Over the years I’ve been hesitant to talk about the details of my homeschooling. All my friends kept schedules and worked through classroom-type curriculum, but I didn’t. My style of schooling never matched those around me, so I was a little intimidated and rarely had the guts to talk about what I did with my kids. But at home, everyone knew my philosophy was to “maintain the joy of childhood and the joy of learning.” I believed they should have the freedom to pursue their interests and be self-motivated learners. Now, after 13 years and the graduation of my oldest, I’m ready to tell my story. In the eyes of the education establishment, he’s a huge success: a National Merit Scholar with a full ride to the University of Chicago. But more than that, he’s a happy, confident, sociable young man, and we both believe his homeschooling experience had a lot to do with it.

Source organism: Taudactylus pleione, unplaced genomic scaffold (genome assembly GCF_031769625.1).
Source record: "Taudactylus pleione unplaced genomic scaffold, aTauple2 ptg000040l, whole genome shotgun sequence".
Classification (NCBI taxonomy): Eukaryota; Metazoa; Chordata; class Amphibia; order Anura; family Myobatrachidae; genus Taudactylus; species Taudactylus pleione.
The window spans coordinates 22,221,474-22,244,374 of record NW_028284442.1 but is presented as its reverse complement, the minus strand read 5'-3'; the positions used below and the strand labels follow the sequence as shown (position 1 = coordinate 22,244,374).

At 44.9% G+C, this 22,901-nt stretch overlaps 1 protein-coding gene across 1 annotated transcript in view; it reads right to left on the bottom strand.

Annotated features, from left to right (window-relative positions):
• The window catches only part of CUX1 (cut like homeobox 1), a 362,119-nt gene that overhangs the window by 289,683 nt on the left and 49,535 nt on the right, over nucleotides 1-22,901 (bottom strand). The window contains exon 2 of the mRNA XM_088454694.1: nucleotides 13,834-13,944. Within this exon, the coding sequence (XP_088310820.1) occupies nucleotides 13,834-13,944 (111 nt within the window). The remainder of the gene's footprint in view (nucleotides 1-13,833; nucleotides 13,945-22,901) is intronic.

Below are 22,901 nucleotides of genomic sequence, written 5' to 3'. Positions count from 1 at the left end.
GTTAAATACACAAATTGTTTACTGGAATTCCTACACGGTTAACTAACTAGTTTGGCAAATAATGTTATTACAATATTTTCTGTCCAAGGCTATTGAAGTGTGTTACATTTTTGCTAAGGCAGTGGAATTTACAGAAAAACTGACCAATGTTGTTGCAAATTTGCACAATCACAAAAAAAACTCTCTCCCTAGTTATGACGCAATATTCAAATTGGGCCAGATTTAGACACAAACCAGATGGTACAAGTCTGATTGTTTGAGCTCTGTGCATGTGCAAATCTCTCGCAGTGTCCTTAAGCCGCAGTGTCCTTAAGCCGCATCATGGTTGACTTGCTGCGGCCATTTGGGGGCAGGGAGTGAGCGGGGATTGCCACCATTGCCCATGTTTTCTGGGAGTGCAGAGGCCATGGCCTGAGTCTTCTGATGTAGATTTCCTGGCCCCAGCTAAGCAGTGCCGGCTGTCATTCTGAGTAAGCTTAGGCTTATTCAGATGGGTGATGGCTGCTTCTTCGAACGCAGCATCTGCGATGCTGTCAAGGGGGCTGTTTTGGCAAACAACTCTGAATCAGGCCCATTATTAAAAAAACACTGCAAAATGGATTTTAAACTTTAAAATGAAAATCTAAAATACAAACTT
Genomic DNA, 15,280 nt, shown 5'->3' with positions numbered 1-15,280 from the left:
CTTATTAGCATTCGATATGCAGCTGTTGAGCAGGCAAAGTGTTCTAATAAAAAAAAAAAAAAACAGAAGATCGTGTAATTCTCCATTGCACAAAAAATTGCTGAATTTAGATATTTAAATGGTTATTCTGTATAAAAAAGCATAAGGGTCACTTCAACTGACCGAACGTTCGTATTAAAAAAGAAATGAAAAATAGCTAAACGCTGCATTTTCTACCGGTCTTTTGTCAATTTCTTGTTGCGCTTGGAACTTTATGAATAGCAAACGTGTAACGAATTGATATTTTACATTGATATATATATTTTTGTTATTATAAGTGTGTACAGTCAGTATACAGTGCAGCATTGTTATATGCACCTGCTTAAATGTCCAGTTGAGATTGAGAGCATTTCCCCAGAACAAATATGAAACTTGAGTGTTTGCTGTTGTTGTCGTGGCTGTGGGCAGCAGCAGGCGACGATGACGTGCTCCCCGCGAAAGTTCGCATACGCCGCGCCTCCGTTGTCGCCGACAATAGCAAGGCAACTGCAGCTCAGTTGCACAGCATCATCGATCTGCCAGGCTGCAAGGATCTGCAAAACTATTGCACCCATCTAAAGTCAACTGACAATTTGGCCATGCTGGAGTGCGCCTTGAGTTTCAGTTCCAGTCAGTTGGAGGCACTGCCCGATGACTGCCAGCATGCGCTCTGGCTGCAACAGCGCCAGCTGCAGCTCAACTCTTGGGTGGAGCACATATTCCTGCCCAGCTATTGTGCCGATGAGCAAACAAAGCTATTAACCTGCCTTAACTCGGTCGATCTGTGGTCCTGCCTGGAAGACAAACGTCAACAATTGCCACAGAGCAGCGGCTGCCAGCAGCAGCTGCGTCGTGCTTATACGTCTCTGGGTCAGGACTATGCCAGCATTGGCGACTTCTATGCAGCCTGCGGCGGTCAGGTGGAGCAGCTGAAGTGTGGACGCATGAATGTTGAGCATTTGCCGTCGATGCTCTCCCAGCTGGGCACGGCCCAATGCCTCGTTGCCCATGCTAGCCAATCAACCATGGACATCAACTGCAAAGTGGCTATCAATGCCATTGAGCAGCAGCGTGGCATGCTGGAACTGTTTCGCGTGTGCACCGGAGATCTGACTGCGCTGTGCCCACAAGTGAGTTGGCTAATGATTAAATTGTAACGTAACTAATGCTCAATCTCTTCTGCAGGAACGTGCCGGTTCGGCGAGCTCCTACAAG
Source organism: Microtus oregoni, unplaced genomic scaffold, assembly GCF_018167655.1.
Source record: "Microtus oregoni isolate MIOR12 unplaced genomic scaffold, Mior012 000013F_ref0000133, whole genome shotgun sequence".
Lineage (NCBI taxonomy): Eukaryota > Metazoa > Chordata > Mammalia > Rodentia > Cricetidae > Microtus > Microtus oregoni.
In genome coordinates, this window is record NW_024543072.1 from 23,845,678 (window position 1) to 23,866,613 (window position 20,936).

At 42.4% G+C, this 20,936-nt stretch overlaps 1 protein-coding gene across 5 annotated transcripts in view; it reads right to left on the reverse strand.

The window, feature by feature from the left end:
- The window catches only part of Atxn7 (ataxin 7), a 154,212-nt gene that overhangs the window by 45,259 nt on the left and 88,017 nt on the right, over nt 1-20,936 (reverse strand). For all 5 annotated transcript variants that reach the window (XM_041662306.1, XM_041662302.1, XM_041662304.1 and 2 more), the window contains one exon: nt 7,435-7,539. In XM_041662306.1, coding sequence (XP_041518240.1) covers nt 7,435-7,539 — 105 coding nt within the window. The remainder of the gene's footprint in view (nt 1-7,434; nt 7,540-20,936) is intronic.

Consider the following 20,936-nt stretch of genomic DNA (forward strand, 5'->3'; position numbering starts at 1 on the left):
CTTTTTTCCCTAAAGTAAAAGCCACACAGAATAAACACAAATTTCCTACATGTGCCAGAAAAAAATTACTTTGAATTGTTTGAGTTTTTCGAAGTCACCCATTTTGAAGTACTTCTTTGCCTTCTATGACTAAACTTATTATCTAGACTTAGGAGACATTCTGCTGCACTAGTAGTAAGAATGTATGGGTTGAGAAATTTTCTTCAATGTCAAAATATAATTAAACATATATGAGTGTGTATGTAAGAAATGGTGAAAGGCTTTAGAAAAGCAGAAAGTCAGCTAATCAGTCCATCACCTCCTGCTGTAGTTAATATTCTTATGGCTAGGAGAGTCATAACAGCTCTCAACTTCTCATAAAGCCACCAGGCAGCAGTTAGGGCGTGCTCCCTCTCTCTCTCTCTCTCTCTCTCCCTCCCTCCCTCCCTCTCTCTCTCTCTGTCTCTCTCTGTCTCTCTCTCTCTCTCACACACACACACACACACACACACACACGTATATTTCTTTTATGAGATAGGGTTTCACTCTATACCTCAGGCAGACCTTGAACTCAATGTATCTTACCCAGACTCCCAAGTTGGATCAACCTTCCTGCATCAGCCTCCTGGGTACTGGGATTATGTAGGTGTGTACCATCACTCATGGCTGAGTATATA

My other two children are girls. The youngest will be a freshman this year and wants to try public school. She’s quite the athlete, and wants to get into high school sports. Our middle child will be a junior and only wants to take choir at the high school. She’s active in Community Theater and may pursue Music Theater in college.
Schooling is a journey. There are no guarantees, only a deep love for our children and a desire to see them grow into who they will become. As we fumble our way down this path, it’s nice to hear from others who are a little further ahead. I know I would have liked that when my kids were younger. I hope I can do that for you.
Jena began homeschooling in 1994. Her three children are now teenagers; one is graduated and attends the University of Chicago, the next one is 16 and pursues life without school in the arts, and the youngest is a freshman, trying out public school for the first time. In 2005 they bought a 7000 square foot church building and converted it into their home. You can read more about her adventures at her blog, yarns of the heart.